For breeding purposes, Meiacanthus species may be housed in small systems of a few tens of gallons volume; but in mixed fish settings they’re better kept in as large size tanks as can be afforded.

         Appropriate habitat has been referred to. Providing rocky crevices, pipe parts, and for non-Meiacanthus species, ideally worm and snail holed rock and coral skeletons will help your Blennies to feel right at home. Neither current nor lighting intensity are important in keeping Fang Blennies.

         These fish are superb escape artists! Make sure the top of their tank is thoroughly screened; as well as intakes to pumps, overflows and filter intakes.



           These fishes are eager eaters, and though their small and human hands large; do NOT offer food via your fingers. Meaty foods are accepted greedily, frozen/defrosted, live, dried… More frequently, smaller amounts better than the alternative.



              These fishes are remarkably disease resistant. To wit; they will likely be amongst the last if not the end of livestock lost due to environmental or pathogenic problems.



             Quite a few genus Meiacanthus Fang Blennies have been captive bred and reared; a few commercially.

              Breeding pairs can be kept, but Meiacanthus are more likely to reproduce and do so more frequently when maintained in a grouping of their own species. As they’re difficult to sex, keeping a group will allow harems to form and sort out spawning in time. Subordinate males should be removed; and sections of plastic pipe included, providing spawning caves. A hundred or more adhesive eggs are placed inside the pipe/s. Rearing protocol includes removing the eggs and pipe to a hatching/rearing tank ahead of hatching (typically 7-8 days); providing the small (3 mm.) young with appropriate foods (rotifers typically) in reasonable stocking density.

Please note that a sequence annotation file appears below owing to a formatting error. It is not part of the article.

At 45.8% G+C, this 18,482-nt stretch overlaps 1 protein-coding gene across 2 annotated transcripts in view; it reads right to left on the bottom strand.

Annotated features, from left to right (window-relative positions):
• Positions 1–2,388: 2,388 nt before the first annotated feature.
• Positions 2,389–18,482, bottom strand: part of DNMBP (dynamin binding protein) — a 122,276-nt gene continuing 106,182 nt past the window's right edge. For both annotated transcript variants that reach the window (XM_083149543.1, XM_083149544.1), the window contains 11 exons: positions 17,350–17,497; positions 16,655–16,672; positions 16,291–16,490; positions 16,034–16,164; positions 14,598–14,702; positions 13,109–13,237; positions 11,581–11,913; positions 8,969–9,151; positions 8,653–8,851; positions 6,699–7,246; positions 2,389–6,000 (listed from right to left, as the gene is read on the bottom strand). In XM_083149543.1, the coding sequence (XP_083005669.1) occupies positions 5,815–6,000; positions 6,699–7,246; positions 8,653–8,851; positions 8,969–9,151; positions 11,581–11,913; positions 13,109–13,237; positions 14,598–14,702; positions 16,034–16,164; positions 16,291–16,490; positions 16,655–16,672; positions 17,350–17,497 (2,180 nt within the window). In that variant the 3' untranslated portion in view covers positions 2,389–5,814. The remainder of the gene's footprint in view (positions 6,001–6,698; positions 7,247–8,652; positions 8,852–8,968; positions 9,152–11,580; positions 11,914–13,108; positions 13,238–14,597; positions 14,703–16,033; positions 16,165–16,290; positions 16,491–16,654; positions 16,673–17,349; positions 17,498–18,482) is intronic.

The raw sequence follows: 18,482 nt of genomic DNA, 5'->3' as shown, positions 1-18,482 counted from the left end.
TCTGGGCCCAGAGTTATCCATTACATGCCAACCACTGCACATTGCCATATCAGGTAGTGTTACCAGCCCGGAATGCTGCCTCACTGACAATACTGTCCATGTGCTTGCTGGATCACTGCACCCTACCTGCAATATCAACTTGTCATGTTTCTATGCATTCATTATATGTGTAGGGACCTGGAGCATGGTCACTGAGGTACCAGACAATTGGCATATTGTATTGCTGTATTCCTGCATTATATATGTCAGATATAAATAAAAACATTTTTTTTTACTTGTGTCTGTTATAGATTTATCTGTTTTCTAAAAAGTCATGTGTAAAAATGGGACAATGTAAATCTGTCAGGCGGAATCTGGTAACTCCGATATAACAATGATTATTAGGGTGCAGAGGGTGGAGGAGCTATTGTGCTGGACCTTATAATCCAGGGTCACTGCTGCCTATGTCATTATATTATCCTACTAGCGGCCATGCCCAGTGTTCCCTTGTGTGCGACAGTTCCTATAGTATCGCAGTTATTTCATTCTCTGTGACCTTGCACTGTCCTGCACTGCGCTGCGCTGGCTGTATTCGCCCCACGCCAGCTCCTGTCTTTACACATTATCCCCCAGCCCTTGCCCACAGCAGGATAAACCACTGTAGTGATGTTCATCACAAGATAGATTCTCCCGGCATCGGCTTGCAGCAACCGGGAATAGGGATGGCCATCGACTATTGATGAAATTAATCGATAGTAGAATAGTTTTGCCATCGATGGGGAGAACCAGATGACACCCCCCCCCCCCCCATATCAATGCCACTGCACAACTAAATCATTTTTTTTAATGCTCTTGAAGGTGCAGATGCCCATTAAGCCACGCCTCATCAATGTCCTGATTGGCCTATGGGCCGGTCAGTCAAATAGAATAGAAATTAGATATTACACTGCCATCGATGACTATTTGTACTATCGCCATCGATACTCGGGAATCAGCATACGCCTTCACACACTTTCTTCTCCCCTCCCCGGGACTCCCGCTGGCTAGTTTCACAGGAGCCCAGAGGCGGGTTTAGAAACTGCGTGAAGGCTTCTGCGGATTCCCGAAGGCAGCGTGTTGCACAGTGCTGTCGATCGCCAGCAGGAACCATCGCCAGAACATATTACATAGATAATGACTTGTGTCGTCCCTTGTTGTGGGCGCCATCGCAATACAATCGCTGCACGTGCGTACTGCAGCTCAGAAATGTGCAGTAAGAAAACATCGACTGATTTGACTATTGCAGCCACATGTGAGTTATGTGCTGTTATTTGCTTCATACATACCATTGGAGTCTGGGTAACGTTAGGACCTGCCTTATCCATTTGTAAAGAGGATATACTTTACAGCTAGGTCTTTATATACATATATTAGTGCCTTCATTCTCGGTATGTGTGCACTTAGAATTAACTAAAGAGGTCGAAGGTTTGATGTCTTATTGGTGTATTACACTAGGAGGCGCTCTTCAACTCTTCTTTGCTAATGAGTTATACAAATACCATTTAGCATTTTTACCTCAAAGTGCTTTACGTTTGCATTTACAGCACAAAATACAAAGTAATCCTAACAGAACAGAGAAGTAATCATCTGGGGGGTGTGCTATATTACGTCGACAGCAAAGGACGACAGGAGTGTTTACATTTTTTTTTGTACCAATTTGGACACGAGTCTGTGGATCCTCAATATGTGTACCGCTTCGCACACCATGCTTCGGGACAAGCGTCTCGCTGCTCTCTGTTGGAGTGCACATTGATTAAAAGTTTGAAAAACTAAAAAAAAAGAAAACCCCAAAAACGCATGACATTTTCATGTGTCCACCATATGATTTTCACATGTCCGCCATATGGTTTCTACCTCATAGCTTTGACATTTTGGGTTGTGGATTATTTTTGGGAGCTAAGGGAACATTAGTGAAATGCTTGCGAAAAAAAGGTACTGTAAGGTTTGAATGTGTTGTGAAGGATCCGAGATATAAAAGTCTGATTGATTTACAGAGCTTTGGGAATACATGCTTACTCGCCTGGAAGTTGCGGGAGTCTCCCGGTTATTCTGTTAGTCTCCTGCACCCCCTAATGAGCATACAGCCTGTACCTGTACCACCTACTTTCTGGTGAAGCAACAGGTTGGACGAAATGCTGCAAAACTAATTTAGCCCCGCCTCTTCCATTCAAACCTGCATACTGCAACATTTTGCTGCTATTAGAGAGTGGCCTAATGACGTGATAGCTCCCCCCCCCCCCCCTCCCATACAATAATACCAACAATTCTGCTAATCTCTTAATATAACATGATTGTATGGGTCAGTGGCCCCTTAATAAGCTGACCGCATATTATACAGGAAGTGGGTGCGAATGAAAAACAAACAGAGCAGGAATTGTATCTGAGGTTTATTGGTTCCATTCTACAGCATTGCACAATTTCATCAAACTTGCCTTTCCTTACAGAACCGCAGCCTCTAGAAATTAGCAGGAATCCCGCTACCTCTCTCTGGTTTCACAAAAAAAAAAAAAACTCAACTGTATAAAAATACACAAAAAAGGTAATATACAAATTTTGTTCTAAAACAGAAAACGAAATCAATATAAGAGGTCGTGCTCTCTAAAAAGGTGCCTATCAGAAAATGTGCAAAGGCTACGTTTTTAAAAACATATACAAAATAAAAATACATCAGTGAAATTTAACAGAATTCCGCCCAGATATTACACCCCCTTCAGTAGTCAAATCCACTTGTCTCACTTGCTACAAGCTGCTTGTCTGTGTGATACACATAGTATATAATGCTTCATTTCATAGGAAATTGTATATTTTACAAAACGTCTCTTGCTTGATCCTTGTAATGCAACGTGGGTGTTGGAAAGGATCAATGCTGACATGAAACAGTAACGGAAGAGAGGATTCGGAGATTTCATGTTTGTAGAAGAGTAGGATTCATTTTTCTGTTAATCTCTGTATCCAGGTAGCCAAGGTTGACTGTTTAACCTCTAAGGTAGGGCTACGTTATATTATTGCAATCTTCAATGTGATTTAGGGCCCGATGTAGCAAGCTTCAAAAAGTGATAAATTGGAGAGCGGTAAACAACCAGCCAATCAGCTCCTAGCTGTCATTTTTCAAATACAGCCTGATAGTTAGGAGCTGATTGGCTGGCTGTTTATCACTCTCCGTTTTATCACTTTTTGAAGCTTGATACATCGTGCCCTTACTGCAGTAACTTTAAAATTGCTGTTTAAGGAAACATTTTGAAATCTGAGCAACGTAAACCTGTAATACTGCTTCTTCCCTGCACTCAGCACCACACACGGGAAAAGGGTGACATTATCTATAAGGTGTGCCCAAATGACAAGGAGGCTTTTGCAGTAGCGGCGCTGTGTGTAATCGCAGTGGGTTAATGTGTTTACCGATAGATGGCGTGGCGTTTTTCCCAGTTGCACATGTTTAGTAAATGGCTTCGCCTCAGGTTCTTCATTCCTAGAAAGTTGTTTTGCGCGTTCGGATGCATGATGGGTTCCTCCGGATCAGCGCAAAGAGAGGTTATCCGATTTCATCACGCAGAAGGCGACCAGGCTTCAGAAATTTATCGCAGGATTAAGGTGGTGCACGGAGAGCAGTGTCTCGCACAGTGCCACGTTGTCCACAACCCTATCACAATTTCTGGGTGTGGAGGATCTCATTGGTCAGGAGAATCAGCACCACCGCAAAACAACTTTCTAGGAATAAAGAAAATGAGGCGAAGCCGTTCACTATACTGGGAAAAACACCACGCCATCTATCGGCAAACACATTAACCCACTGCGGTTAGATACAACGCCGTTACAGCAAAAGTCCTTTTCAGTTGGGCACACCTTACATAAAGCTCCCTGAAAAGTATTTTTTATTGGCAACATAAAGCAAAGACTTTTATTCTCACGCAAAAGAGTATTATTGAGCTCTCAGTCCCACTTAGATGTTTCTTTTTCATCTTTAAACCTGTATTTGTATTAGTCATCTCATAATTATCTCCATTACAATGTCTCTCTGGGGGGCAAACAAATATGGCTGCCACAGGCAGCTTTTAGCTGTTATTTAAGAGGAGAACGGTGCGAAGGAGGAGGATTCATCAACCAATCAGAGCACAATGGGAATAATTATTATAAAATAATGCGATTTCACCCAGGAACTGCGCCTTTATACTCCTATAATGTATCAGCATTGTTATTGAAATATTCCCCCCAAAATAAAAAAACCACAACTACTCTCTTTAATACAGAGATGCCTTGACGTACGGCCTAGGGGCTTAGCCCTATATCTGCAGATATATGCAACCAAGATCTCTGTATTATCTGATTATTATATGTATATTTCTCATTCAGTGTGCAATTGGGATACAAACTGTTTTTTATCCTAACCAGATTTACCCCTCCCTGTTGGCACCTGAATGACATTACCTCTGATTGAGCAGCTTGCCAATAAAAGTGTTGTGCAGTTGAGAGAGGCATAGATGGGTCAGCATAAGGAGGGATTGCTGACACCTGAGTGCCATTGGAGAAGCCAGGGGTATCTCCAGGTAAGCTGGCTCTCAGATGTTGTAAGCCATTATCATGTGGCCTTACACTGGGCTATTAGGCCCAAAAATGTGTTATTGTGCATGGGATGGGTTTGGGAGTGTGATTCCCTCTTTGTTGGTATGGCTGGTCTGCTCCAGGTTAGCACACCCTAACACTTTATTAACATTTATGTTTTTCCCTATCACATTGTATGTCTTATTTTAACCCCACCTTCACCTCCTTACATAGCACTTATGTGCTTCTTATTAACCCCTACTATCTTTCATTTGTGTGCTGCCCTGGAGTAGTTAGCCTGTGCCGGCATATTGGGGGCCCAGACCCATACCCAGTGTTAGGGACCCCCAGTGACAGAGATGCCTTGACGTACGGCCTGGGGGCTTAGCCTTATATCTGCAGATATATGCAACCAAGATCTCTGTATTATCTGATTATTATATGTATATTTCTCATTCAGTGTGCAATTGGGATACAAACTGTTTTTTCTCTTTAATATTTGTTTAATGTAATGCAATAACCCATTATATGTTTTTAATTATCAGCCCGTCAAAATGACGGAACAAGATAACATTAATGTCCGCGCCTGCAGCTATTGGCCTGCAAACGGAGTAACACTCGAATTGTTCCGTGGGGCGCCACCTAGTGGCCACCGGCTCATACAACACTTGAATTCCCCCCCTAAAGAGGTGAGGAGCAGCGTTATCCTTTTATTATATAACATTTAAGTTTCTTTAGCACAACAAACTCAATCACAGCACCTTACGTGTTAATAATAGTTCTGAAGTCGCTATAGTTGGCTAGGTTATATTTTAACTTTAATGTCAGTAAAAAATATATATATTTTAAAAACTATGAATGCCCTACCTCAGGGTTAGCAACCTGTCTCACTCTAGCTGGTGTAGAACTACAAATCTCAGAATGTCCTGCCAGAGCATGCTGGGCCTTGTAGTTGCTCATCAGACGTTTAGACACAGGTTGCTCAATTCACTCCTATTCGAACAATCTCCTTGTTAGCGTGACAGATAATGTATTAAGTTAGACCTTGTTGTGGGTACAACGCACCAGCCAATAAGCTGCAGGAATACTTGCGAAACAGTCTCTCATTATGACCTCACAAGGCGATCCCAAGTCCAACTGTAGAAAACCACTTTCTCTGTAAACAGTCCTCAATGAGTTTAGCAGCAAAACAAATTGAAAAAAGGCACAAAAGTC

Fang Blennies, the Plagiotremi in some classification schemes, are a group of active, even bold small fishes capable of holding their own and more in captive settings. These are intelligent, largely handsome, outgoing animals that exhibit intelligence as well as beauty. Some genera should be avoided if you’re stocking larger, predatory fishes; and all need room, habitat to do well in captivity. Consider the tank-bred species; and maybe try breeding them yourself. Like Neon Gobies, these are tough, fun fishes to keep.


Bibliography/Further Reading:
DeLoach, Ned and Anna. 2015. Fangs. Alert Diver (DAN magazine). Fall 2015

Fishelson, Lev. 1976. Spawning and larval development of the blenniid fish Meiacanthus nigrolineatus from the Red Sea. Copeia 1976: 798-800.

Smith-Vaniz, William F. and Gerald R. Allen. 2011. Three new species of the fangblenny genus Meiacanthus from Indonesia, with color photographs and comments on other species (Teleostei: Blenniidae: Nemophini). Zootaxa 3046: 39-58.

Wingerter, Kenneth. 2012. Aquarium Fish: An Overview of Fang Blennies of the genus Meiacanthus. http://www.advancedaquarist.com/2012/5/fish
Wittenrich, Matthew L. 2007. The Complete Illustrated Breeder's Guide to Marine Aquarium Fishes. T.F.H. Publications, Inc.